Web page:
For the first weeks, we experienced a tremendous honeymoon phase. Everyone was happy, we were having fun and things seemed to be clicking. So we thought, because boys kept showing up at our door, even after a year there would be a new boy. We had 15 boys live with us during this time period and as many as 7 at any given time. There were lots of changes and challenges every minute, every day. What we didn't plan on was each boy had their own agenda and most of the time it did not match ours. We took them at their word as each one told us "they wanted a better life, they wanted an opportunity at education and they wanted to change". The only thing true about this statement is they wanted a better life. A life lived with us was better than the life they lived in the facilities they once knew or life on the streets. There was regular meals, clean clothes, a warm bed, and TV. I don't think they had counted on the chores, the rules and definitely the required education. Continuing on to the public school system was a must. Some of the boys had never been to school, some had gone only as far as 2nd, 3rd, 4th years in elementary.
Some boys became vocal about their desire to have a woman take care of them so they didn't need an education. Some boys had substance abuse problems and other addictions and could not control themselves. Some boys had the ability to learn "the system" and do just what was required to remain in our home. They all had one thing in common, they did not have the desire to work at change. Change required effort and they had too much of a mind set tied to laziness, hopelessness, welfare and lack of respect for authority to want to work at effecting change. Each and every boy that came to live with us no matter for how long had either stolen from us, manipulated us or lied to us over and over again. And yet, we loved each one, some more than others and their parting was sometimes very painful.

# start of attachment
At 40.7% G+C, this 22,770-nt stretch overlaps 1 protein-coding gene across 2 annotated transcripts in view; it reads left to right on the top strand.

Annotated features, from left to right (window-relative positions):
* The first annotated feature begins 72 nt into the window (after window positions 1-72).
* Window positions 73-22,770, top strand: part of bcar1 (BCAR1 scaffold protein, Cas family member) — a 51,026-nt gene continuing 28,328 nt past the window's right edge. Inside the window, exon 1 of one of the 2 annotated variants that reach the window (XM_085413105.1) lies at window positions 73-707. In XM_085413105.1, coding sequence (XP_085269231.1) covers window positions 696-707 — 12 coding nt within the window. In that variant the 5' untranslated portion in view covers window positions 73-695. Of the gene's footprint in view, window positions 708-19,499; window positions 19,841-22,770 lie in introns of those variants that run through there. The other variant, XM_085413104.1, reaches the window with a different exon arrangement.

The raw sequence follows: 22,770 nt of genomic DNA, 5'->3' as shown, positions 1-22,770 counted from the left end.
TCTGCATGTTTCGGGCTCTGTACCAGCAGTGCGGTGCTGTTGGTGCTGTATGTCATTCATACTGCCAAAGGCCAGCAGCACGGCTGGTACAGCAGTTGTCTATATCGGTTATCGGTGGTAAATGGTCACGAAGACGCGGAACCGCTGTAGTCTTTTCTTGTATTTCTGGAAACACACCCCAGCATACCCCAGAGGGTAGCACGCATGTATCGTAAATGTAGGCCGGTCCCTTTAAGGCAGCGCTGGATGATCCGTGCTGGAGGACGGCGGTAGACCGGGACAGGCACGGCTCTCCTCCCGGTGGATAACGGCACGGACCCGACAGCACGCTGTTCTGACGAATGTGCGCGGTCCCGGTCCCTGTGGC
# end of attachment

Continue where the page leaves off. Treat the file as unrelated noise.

In this last year, we were down to our core group of 4 boys whom we thought were committed to the program we offered. It wasn't without the usual challenges especially trying to wield ourselves through all the BS (sometimes you just have to call it like it is) to get to the truth and what is real and factual in most all the situations. These last 4 had learned "the system" well enough that they knew how we operated, knew our weaknesses and level of compassion. I think they counted on our compassion and love for them to get them through the messes they created for themselves. What they hadn't counted on was our commitment to raise up Godly young men to want to effect change in themselves, their families, their communities and finally their country.